The authors of the report made allowances for women writers dominating the romance genre, the genre with traditionally the lowest price point, and men dominating scientific non fiction, a genre with a high price point, and still found that books by female authors were sold at around 9% less than those by male writers.

The discrepancies that exist within genres is explored in this analysis I found from 2017, that starts with the New York Times Best Seller lists between 1950 and 2015. In literary fiction, at least, the bias seems to have evened out since the 1990s, sitting at 54% male to 46% female in 2010, which is closer to my own reading bias. But when the author of the analysis looks at gender within genres, it makes for less edifying reading. Female writers have made inroads into genres like horror and mystery, and now dominate the historical fiction genre which used to be more balanced. Domestic and romance are the bastions of women writers, which is why I read more male authors than female, I think, because the genres I typically enjoy are dominated by men: crime, political thrillers, science fiction, and suspense. This backs up my sense of women mainly being published in genres that the publishing world thinks women know about and are interested in, and they’re not genres that top my list of what makes a good read.

The other thing that both the academic report covered by The Guardian and the analysis on The Pudding refer to is the bias found in reviews.

According to [VIDA‘s] most recent study, in 2015 books by women made up less than 20% of books reviewed in the New York Review of Books, 30% in Harper’s, 29% in the Atlantic, and 22% in the London Review of Books.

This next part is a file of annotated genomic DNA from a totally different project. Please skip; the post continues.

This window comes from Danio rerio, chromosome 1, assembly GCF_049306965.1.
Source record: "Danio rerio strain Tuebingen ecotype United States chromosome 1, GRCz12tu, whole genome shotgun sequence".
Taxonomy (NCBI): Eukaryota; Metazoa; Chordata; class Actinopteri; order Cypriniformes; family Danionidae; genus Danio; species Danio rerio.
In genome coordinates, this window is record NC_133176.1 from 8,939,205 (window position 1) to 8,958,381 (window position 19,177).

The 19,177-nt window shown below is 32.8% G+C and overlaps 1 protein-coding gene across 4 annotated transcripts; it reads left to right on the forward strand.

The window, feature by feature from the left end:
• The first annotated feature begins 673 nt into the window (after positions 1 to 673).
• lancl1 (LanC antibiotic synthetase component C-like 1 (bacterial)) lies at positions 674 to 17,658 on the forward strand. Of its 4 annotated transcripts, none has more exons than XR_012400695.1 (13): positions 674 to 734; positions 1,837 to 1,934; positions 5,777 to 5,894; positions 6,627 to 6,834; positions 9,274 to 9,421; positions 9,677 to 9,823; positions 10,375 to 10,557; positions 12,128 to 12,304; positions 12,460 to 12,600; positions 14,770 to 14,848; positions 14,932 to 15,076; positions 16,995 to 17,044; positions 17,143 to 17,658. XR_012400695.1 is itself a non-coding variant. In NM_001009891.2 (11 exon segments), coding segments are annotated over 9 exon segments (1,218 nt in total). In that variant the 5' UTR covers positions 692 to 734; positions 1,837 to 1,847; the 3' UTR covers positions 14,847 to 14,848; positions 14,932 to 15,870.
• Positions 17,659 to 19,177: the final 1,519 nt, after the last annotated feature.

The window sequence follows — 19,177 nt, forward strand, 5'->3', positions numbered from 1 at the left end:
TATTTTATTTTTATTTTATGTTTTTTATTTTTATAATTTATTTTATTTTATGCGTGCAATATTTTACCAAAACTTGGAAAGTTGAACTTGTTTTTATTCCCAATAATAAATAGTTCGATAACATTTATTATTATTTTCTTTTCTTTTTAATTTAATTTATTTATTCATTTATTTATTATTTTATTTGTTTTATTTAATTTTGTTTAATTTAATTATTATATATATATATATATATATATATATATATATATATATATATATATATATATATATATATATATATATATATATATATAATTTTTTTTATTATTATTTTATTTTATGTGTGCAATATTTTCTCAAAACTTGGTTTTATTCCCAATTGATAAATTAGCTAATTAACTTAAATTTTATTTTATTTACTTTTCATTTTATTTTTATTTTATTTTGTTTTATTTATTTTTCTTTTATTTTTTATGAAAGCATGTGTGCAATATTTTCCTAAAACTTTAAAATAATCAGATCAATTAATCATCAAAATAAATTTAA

That’s closer to what my reading bias used to be. If male writers are pushed at the engaged reading public more often than female writers, no wonder I developed a habit of choosing more books by male authors in my teens and early adulthood. And no wonder it took me a while to pay attention to that. Praise for male writers over female has been normalised by the industry.

In an article in the Financial Times from September 2018, the gap is also found to be present in the books put forward for literary prizes, which is another way that I find out about books that I end up reading. The author of the article finds more positive news in the fact that more books by female authors topped The Bookseller’s best seller lists for literary fiction and for all genres in 2017. And yet, an analysis of the reader submitted By The Book column in the New York Times reveals that men tend to read and recommend more books written by their own gender than women do. As the article’s author says:

I’m beginning to see the gender imbalance in books and writing more clearly — that even as some biases are corrected, even as women write more bestsellers, what’s at stake is who gets to take up space and media attention.

And an interesting aside to all this is that each of the articles I’ve cited was written by a woman. Make of that what you will.

I’d like to see a change in the way publishers take on female authors, and in the way they submit novels for prizes. I’d also like to see a change in the way the media review literature. Wouldn’t it be great if women writers got equal opportunities across genres and in exposure in the press?

17 thoughts on “Random Thoughts: On gender bias in my reading habits (a sort of Women Read Women update)

  1. This is a really interesting idea you’re pondering here. As I’ve been tracking my own reading, I tend to have a pretty near 50/50 split according to gender, but I’ve also made the effort to read the entire catalogs of specific female writers over the past couple of years. I wonder how that will change when my focus in on a male author. I think you’ve hit on something with the issue being a multifaceted one of what women are encouraged to write and encouraged to read and that, perhaps, being different from what men are encouraged to write and read. The publicity for both must also be different, and I wonder how much book clubs being predominantly women affects that. It’s a lot to think about and I’ll be paying more attention to the gender division of my own reading with all of this in mind. Thanks for a really thought-provoking post!